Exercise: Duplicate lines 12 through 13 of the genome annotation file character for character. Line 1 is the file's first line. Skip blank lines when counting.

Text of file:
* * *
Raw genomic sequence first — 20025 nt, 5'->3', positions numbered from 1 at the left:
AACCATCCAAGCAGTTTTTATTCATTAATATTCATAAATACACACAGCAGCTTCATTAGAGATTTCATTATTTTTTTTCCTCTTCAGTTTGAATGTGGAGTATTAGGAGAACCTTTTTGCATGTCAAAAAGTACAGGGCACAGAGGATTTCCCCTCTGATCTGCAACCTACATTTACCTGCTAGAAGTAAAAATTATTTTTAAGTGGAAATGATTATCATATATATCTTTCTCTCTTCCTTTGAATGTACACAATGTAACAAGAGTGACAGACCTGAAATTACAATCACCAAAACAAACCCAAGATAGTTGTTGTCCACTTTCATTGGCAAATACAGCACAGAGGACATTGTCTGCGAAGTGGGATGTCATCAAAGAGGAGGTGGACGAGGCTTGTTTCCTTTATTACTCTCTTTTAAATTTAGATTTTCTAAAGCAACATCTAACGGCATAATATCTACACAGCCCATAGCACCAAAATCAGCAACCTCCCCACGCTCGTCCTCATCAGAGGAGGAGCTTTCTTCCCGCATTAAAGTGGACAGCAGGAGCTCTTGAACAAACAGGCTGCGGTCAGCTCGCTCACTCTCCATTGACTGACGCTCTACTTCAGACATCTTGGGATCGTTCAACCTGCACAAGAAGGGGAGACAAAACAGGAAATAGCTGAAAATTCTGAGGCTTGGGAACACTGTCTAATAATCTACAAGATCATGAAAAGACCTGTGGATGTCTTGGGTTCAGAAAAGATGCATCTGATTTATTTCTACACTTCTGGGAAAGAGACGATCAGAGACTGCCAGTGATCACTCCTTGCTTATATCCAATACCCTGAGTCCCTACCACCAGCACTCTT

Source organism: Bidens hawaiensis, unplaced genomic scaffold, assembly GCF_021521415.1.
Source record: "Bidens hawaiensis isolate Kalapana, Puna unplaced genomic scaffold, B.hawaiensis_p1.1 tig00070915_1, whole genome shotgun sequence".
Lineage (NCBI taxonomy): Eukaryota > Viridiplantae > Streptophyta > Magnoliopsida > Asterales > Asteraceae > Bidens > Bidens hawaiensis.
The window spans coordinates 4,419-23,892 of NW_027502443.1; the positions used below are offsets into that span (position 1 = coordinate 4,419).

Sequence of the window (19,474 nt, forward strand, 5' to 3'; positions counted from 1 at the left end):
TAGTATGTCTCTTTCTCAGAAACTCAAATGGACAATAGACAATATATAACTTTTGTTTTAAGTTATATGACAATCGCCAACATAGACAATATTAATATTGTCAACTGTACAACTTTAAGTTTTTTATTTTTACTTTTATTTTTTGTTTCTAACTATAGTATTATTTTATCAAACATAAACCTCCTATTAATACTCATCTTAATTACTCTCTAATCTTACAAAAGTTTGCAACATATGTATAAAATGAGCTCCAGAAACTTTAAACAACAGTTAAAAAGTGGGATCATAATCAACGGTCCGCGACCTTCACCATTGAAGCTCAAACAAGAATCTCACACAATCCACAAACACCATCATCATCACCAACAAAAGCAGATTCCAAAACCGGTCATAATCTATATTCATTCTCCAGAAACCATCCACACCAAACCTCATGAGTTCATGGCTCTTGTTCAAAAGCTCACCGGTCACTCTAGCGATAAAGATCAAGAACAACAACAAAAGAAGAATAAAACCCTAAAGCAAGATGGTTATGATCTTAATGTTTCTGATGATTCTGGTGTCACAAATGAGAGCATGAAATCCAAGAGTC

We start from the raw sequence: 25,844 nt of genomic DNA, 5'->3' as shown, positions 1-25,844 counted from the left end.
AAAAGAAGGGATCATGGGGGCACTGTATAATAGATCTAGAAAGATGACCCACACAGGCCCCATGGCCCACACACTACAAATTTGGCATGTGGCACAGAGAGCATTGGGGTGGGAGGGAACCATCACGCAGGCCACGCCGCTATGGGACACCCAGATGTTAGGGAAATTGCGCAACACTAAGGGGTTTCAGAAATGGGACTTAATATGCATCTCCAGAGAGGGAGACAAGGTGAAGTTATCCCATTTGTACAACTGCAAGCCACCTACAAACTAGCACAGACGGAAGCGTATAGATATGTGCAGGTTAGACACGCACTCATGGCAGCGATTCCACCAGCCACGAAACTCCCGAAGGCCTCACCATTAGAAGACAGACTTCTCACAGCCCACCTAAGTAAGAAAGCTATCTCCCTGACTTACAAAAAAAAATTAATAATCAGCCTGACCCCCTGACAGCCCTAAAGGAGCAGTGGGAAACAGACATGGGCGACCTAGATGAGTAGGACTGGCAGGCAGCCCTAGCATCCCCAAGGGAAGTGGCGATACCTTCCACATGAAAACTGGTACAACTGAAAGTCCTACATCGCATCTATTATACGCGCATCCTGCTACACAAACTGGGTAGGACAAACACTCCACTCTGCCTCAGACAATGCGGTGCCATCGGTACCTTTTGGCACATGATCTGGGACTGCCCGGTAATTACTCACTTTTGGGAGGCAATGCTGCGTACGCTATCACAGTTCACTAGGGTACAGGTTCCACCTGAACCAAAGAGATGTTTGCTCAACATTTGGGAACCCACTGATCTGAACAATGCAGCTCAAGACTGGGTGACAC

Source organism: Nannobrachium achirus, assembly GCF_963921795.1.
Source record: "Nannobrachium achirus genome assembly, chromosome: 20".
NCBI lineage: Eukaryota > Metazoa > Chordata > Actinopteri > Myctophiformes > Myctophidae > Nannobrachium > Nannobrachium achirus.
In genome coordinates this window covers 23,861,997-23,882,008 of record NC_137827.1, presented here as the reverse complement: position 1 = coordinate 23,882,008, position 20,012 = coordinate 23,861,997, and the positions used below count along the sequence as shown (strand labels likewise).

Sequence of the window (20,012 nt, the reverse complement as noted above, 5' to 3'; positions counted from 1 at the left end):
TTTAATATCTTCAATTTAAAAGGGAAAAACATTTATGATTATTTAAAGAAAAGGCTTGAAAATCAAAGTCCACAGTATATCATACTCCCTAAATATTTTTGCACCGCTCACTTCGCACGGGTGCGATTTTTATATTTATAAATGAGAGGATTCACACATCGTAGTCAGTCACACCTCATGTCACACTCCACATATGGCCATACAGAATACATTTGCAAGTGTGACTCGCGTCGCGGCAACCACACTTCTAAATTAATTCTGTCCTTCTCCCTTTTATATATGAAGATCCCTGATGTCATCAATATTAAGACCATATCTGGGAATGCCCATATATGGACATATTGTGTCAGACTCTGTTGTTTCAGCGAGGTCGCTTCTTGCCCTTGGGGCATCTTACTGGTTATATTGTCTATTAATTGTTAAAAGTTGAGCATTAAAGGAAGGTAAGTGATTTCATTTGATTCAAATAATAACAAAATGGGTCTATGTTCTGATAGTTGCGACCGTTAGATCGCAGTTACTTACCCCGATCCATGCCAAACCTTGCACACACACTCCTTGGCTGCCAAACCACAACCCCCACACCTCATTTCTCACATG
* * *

Source record: "Nannobrachium achirus genome assembly, chromosome: 20".
NCBI lineage: Eukaryota > Metazoa > Chordata > Actinopteri > Myctophiformes > Myctophidae > Nannobrachium > Nannobrachium achirus.